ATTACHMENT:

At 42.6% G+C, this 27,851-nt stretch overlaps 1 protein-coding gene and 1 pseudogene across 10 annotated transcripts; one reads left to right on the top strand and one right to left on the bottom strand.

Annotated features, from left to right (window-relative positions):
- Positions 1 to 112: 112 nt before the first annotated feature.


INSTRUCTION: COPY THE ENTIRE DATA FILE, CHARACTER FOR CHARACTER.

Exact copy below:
At 42.6% G+C, this 27,851-nt stretch overlaps 1 protein-coding gene and 1 pseudogene across 10 annotated transcripts; one reads left to right on the top strand and one right to left on the bottom strand.

Annotated features, from left to right (window-relative positions):
- Positions 1 to 112: 112 nt before the first annotated feature.